What To Do When Your Camera is Stolen :: Digital Photo Secrets

What To Do When Your Camera is Stolen

by David Peterson 0 comments

I am not ashamed to say that this is something I have literal nightmares about. I’ve left my camera in my car, or in a hotel room, or horror-of-horrors, I left it hanging on the back of my chair at a restaurant. Some unscrupulous person found it there and decided to claim it for his own, or worse, he broke into my car or home and took my most beloved possession. I generally wake up from these dreams in a cold sweat, and sometimes I even go check on my camera to make sure that my dream wasn’t based on any kind of reality.

We don’t want to think about it and we like to believe that it won’t happen to us, but the fact is that camera theft is big business. Cameras are big-ticket items, which makes them desirable to thieves, which means that we have to take steps to protect them. Here’s how.

Preventative measures

I’m sure that you have heard the expression “prevention is the best medicine.” These words of wisdom are not just for our own health and well-being, they can also be applied to the health and safety of the things we love. So no discussion of stolen cameras would be complete without a little talk about prevention, even if it is stuff that really ought to be obvious.

First, make sure that you have insurance. If you’re a professional, this usually means buying an insurance policy specifically for your gear. If you’re a hobbyist, your gear should be covered under your homeowner’s or renter’s insurance policy. To make it official, ask your agent for a rider and list the model, serial number and receipts (if you have them) for each piece of gear you own. Don’t worry if you don’t have those receipts—you can still file a claim if it comes to it, it just means you’ll have more hoops to jump through.

Remember that if the worst happens, you may need to file a police report—even if your insurance company doesn’t require one, it will make your claim easier.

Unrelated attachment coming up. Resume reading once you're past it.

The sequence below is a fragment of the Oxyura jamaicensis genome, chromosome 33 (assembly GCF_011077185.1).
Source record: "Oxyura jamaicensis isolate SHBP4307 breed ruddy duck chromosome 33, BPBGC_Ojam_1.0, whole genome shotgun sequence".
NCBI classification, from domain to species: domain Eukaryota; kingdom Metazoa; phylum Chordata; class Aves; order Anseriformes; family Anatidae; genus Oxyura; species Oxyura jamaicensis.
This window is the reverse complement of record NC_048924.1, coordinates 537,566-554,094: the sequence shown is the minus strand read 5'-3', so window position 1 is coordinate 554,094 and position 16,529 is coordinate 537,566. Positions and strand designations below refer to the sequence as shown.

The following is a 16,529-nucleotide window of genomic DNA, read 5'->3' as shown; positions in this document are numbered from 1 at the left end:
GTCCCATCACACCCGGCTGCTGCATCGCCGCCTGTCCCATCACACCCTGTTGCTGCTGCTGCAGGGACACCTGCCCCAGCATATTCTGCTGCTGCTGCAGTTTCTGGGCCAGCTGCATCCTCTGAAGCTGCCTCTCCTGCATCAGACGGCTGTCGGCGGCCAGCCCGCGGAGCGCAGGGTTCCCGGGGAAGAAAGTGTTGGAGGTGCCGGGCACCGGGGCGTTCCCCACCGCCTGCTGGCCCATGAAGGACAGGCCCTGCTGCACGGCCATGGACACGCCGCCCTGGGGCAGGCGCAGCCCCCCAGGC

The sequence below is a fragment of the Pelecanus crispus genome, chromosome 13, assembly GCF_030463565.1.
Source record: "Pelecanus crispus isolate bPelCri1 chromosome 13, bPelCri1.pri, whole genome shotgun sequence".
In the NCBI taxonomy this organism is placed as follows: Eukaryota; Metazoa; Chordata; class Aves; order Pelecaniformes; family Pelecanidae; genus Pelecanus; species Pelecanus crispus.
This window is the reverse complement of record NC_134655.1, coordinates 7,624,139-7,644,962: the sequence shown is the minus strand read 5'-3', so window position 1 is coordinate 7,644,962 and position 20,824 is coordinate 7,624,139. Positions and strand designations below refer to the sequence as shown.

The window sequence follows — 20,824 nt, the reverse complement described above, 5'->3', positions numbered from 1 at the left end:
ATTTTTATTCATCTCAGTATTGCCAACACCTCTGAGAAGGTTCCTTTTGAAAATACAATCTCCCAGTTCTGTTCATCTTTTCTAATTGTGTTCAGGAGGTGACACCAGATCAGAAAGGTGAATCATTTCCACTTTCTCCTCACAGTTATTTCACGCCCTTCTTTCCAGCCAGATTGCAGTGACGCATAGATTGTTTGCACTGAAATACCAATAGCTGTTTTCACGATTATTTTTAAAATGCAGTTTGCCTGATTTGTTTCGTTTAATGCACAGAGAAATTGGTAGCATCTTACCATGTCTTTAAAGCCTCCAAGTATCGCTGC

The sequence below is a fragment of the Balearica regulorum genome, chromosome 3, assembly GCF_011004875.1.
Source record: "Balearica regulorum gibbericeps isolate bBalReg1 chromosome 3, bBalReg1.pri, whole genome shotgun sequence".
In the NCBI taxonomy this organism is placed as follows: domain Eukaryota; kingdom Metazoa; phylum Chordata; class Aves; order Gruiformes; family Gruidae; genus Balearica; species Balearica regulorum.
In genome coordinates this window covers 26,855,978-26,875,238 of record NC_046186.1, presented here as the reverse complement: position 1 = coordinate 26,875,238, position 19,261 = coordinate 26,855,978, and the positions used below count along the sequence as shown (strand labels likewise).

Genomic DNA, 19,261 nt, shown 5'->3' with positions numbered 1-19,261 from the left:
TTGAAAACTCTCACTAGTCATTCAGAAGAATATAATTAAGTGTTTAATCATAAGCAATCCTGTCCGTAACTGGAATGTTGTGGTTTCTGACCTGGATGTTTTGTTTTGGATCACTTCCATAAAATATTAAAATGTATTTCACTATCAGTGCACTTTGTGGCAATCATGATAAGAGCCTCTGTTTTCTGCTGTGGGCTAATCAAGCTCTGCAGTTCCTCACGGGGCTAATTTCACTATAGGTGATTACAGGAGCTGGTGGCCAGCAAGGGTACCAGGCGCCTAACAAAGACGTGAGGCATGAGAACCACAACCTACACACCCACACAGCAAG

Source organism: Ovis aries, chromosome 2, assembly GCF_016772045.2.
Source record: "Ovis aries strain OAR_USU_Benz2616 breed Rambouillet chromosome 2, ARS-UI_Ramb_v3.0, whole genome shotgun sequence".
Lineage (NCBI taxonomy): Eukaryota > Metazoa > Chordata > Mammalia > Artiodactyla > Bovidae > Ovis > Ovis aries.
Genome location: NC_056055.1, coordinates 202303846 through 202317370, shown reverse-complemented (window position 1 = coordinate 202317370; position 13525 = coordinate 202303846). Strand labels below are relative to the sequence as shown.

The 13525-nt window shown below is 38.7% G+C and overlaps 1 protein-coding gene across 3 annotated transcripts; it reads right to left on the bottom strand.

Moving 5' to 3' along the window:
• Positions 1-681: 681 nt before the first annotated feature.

If you’re a pro you do need to individually insure your equipment, which is more expensive than simply adding it to your home insurance policy. But a pro insurance policy has added benefits—for example, if you drop your camera on someone’s head you’ll be covered if they decide to sue you for damages.

Now let’s not forget that your gear is not the only thing at risk if your camera is stolen. Your camera’s memory card may be even more valuable to you than the camera itself, especially if your primary subjects are your children or other loved ones. I would personally far rather lose even my nice DSLR than the photos that are kept on the memory card inside that DSLR. So one thing you can do to protect yourself right away is take the card out of your camera whenever you aren’t using it. At home, store your cards separately from your camera gear, so if a thief does break into your home he won’t take the cards along with the camera. And I know I don’t have to stress to you the importance of backing up. It’s not enough to simply copy your files to an external hard drive—this will protect you in the event that your primary hard drive fails, but if someone breaks into your house I can almost guarantee they will take the hard drive along with your camera equipment. You can back up your files to DVDs and store them in your book shelf for some protection (a thief isn’t likely to take a binder full of DVDs) but this requires diligence. Instead I recommend using a cloud service that will automatically back up your files for you, without any effort from you at all. It really is a small price to pay for the knowledge that your photos will be protected even if your hard drive disappears.